The Death Of Our Honeybees

Our spring thaw began two weeks earlier than average this year.  This allowed us to inspect our honeybee hives.  What we found did not surprise us.  They had both died.  There was no sign of disease.  So adding that to the one that did not survive even into last fall means that we are now effectively through keeping bees.

We have been raising bees since 1987 and reading about them since 1975 when a friend of Craig’s in university took a course on beekeeping.  We have had incredible production with our hives throughout the years.  It was not uncommon to harvest eighty to a hundred pounds of honey from each hive each year.  A few times we got one hundred and twenty pounds.  But no more.  Honey production started dropping ten years ago and has steadily dwindled.  Last year’s production only netted three gallons from two hives.  We headed into the fall knowing that these would be dead by spring.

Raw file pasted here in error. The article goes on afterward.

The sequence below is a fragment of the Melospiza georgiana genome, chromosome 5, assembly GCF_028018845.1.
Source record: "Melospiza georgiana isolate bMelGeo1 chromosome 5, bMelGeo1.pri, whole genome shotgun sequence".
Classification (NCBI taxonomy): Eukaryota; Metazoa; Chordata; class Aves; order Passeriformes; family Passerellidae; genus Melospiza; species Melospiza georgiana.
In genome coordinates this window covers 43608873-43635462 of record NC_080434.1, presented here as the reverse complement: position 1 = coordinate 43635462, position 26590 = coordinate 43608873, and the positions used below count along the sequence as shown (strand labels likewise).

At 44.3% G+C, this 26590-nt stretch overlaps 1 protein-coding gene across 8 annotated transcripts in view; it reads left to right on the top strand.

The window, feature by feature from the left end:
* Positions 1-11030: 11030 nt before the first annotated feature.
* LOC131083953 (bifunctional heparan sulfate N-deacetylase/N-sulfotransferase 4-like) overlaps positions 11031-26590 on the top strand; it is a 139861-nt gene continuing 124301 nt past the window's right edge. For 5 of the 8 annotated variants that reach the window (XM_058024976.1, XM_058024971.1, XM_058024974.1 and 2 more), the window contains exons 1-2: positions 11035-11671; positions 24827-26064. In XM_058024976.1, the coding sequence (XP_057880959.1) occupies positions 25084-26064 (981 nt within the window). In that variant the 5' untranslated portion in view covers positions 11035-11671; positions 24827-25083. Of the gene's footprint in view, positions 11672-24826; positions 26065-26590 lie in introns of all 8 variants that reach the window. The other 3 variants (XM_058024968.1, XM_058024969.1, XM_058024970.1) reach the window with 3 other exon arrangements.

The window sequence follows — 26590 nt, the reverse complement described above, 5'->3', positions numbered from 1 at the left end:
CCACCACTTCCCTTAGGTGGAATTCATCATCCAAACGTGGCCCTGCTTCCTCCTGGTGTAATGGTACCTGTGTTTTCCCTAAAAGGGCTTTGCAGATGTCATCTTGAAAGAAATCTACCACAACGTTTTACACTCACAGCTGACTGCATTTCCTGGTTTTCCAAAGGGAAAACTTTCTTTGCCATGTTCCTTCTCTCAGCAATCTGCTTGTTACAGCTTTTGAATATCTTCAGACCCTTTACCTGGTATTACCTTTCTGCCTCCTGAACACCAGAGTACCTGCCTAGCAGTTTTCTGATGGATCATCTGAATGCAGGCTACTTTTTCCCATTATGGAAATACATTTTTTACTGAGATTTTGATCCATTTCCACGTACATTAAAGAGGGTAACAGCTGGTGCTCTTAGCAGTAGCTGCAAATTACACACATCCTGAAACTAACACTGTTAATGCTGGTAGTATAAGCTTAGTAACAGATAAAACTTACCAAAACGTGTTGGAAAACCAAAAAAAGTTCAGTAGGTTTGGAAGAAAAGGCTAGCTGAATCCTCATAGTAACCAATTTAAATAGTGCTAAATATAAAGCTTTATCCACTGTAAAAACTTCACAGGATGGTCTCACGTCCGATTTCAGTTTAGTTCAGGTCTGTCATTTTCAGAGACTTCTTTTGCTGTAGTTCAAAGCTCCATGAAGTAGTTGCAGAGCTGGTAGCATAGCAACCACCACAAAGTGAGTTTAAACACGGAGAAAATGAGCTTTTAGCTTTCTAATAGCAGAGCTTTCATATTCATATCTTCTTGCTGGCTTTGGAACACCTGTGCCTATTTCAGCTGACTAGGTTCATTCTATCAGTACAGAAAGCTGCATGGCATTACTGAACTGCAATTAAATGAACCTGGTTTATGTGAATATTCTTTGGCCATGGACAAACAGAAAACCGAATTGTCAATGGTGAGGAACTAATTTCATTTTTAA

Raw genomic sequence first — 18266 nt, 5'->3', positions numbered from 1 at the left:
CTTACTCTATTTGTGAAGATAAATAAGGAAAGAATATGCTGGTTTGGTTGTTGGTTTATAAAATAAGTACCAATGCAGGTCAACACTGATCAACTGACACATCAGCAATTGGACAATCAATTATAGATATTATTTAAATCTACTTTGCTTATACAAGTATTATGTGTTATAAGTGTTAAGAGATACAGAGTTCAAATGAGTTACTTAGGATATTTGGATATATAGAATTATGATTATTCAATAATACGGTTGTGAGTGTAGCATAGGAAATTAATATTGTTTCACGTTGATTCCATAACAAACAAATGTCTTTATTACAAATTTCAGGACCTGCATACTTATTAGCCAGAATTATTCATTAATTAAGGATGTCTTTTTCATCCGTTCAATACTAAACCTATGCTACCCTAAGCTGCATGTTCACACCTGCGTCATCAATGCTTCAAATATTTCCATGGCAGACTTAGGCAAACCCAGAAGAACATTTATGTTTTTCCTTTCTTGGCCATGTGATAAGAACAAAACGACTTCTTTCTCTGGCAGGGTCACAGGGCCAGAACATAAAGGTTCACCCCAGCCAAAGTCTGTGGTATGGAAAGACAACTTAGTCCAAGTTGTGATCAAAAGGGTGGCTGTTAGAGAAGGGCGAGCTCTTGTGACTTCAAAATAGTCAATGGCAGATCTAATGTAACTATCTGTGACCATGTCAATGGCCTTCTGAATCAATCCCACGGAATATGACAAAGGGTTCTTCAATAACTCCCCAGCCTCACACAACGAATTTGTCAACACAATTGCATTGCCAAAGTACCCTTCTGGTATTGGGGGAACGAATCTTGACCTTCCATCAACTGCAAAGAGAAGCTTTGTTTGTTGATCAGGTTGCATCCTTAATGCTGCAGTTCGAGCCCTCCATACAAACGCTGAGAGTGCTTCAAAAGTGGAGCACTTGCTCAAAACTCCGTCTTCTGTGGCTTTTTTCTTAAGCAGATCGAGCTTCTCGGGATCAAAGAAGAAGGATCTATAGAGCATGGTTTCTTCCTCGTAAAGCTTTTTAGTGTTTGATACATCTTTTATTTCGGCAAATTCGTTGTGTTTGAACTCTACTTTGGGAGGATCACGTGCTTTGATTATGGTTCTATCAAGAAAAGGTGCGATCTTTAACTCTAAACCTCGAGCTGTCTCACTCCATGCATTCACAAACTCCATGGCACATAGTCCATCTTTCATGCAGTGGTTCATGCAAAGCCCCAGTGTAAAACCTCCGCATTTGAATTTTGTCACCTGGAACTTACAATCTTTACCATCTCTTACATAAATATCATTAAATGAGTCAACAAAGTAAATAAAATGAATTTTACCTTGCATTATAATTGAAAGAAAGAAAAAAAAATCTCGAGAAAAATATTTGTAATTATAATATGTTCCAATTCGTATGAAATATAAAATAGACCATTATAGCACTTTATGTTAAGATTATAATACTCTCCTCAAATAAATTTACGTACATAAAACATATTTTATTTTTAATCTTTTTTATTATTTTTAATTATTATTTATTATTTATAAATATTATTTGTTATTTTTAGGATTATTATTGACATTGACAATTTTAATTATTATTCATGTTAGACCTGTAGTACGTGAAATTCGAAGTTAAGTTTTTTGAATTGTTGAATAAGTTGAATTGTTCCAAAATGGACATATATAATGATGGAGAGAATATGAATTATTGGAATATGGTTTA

Nothing in our basic practise has changed.  We monitor our hives closely throughout the year.  We know how to recognize and treat disease and bee mites and have done so successfully in the past.  We have used the same overwintering methods for over two decades.  But what has changed is the environment.  More, much more than I can describe.  Twenty years ago this region was diverse in crops: wheat, canola, flax, alfalfa, clover, pasture, and wild lands and woodlots and marshes.  Elk roamed in herds out across this valley; you never knew where you would come upon them.  Deer ranged in large herds.  Now?  In spite of our nestled away location if you drive any distance you would think that you are on the prairie somewhere.  Fence lines are all gone.  Farmers plant out into the road ditches.  Brush and woodlands are confined to the places that are truly inaccessible to farming equipment.  All but the most stubborn swamps have been drained.  Incredibly steep hillsides are under the plow.  The wildlife is all on the run, measly populations of what it once was.  Geographically it does not look even close to the same place as thirty years ago.  And those old farming methods are long gone.  New tractors and combines are huge and cost into the millions of dollars.  Much of this has been moving in this direction for a couple of decades.  But the biggest change in the past five years is the mono-cropping of GMO-ed canola and the chemicals used to treat it.  These have intensified and encroached to the point where now cropland in early July is nothing but a sea of bright yellow as far as you can see in every direction and the stink of insecticide and herbicide comes on the wind several times each year in season.  The effects of these chemicals on honeybees are well documented.